In grade school, Ryan Ward was a pretty good baseball player. As he describes it, "I batted over .500, led the league in RBIs, and my coach told me I had the quickest wrists he had ever seen. I was going to be Ken Griffey, Jr." But when a summertime accident-he fell out of a tree, broke both legs and an arm and badly damaged his ankle-stole most of his natural ability on the ball field, Ryan gave up baseball for good. But along with sports, Ryan also more or less gave up on life. Since the accident he has coasted through school, never committing himself to studying, never making any close friends nor fitting in with a crowd, and not even choosing a college or thinking about what he wants to do with his life after his fast-approaching graduation. The summer before his senior year Ryan gets a new neighbor, Josh Daniels, an all-star athlete, who also will be a senior in the fall. Since there are no other people their age in the neighborhood, Ryan and Josh end up hanging around together. And since Josh's favorite pastime is baseball, Ryan finds himself-for the first time in five years -picking up a glove and ball and playing catch. Working out with Josh, a pitcher, Ryan builds up his strength and flexibility more than he had believed was possible. Convinced by Josh to try out for the school varsity team, Ryan makes the roster as a back-up catcher and eventually moves into the starting position for every game Josh pitches. The team mows over opponent after opponent, and Josh becomes a school hero. But one scholarly girl does not see him that way. She ridicules him to his face and in the school newspaper. When Ryan witnesses Josh and another boy assault this student in retaliation, he agonizes over whether to turn the two in, knowing that Josh probably will be suspended, which could cost the team the championship. As Ryan is forced to take a stand about something for the first time in his life, he finds it no longer so easy to escape to the small, safe world he has created for himself. As always Deuker hits the nail on the head. This is an excellent sports story, with a lot more to it than just the game of baseball. Ryan is a likeable, believable hero; readers will hope he makes the right decision but still will be disappointed when Josh's suspension does cause the team to fall apart and sacrifice the championship. Young adult sports fans will snap this one up, and if they have not already read Deuker's On the Devil's Court (Avon, 1991) or Heart of a Champion(Avon, 1994), make sure they take these titles home, too. The one complaint I have with the book is the cover art. The figure in the background (Josh) is strangely out of proportion with the catcher in the foreground. It certainly is not up to the high standard of the book. VOYA Codes: 5Q 4P M J S (Hard to imagine it being any better written, Broad general YA appeal, Middle School-defined as grades 6 to 8, Junior High-defined as grades 7 to 9 and Senior High-defined as grades 10 to 12).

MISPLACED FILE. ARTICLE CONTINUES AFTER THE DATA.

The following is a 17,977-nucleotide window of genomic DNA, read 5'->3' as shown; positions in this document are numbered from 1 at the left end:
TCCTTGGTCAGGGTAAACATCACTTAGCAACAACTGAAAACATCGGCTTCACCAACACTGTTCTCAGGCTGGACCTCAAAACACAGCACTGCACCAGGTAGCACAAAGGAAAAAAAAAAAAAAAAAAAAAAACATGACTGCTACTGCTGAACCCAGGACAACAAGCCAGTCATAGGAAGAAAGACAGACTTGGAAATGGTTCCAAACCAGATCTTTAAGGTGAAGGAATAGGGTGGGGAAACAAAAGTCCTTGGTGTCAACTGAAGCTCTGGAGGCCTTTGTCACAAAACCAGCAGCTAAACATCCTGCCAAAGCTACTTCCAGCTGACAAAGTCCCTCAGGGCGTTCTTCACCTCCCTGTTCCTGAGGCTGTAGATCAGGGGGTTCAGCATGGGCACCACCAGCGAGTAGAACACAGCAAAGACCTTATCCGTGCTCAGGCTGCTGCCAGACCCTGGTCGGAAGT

Children's Literature - Bruce Adelson